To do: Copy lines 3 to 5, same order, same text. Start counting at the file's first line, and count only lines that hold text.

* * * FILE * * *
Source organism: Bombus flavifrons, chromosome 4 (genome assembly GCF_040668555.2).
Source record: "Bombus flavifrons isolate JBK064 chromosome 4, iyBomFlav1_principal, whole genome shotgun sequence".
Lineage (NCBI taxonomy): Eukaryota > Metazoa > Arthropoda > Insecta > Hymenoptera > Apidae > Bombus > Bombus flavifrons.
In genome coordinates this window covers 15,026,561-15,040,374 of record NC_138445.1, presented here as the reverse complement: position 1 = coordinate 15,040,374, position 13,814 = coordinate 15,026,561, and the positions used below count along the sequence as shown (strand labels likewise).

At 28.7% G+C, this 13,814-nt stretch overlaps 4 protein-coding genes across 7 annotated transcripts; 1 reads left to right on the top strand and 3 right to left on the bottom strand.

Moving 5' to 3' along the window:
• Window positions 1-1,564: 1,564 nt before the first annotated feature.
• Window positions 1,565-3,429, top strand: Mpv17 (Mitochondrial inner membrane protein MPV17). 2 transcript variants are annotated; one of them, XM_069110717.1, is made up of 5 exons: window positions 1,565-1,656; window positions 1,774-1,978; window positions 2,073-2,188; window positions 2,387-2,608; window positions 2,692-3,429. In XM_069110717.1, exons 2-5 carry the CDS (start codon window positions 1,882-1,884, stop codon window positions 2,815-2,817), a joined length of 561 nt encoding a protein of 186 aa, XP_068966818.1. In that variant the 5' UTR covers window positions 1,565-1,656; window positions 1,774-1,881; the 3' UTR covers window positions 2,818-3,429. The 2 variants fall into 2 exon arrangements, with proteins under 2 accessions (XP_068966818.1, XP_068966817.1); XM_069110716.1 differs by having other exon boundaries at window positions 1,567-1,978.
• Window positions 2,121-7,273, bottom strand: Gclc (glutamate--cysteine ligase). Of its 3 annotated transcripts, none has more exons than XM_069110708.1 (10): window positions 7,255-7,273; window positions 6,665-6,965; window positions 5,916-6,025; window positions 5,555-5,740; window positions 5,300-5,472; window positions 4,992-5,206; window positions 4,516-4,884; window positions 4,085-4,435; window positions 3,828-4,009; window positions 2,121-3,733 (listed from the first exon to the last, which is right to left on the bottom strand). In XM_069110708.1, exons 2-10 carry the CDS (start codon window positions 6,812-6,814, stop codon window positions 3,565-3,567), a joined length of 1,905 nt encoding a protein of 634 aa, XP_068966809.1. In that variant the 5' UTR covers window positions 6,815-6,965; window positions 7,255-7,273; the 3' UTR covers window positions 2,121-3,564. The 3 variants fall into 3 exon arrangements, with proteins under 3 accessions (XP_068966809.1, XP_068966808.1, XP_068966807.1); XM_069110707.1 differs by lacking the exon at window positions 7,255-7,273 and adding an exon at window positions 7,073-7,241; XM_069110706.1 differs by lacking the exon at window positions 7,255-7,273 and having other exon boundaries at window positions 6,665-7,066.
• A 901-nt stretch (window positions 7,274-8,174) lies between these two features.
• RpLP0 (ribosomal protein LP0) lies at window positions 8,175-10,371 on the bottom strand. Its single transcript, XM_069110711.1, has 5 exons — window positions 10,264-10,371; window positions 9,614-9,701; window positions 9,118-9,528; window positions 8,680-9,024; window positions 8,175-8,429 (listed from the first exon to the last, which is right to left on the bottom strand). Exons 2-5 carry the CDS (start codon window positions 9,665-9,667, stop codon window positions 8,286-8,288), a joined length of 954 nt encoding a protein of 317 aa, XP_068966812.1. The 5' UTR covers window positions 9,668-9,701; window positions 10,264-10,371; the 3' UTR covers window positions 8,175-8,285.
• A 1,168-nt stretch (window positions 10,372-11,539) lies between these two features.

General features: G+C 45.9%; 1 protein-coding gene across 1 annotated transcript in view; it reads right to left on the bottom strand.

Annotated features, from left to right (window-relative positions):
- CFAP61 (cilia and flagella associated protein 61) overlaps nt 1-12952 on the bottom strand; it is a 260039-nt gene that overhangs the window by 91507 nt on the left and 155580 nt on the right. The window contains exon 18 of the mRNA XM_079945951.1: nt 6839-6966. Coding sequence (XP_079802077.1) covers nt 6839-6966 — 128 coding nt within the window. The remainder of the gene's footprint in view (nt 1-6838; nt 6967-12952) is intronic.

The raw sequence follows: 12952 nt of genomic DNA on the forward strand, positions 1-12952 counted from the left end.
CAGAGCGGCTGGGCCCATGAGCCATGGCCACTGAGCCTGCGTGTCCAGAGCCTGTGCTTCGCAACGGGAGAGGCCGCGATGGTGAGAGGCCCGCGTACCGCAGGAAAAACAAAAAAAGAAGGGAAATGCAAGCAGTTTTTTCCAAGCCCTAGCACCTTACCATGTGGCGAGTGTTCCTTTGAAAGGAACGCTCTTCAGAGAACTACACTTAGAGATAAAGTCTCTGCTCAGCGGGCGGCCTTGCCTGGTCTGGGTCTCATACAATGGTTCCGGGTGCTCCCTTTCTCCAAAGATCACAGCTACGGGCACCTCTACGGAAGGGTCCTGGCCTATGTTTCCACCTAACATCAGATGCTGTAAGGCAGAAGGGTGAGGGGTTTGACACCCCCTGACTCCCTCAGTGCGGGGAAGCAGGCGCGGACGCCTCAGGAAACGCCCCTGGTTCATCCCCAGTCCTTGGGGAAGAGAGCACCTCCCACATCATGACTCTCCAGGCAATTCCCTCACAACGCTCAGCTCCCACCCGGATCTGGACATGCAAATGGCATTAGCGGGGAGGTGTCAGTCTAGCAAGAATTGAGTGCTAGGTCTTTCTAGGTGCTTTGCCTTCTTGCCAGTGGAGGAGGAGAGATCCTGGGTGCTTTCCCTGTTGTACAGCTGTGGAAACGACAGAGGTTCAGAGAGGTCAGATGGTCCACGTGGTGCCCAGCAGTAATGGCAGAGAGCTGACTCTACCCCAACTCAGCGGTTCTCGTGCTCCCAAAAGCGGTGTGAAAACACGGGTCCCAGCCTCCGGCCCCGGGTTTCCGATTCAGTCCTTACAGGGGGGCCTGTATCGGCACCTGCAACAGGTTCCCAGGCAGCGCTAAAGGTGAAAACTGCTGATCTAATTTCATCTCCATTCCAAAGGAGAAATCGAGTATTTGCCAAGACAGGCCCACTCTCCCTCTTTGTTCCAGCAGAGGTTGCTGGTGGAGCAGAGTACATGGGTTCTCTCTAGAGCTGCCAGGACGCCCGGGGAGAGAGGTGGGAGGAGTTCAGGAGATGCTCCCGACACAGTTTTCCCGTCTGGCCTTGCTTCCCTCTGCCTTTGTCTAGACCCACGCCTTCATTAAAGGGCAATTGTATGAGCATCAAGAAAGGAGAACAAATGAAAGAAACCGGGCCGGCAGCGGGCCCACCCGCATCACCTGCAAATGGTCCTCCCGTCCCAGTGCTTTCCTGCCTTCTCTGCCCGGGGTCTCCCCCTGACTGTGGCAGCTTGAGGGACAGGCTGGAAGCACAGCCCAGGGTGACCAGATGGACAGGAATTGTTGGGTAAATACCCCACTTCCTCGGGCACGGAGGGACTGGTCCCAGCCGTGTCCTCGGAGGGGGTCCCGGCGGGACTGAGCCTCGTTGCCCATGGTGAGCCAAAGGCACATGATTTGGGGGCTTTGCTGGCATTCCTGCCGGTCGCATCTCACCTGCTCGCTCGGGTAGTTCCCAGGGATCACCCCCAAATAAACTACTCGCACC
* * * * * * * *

Lineage (NCBI taxonomy): Eukaryota > Metazoa > Arthropoda > Insecta > Hymenoptera > Apidae > Bombus > Bombus flavifrons.
In genome coordinates this window covers 15,026,561-15,040,374 of record NC_138445.1, presented here as the reverse complement: position 1 = coordinate 15,040,374, position 13,814 = coordinate 15,026,561, and the positions used below count along the sequence as shown (strand labels likewise).

At 28.7% G+C, this 13,814-nt stretch overlaps 4 protein-coding genes across 7 annotated transcripts; 1 reads left to right on the top strand and 3 right to left on the bottom strand.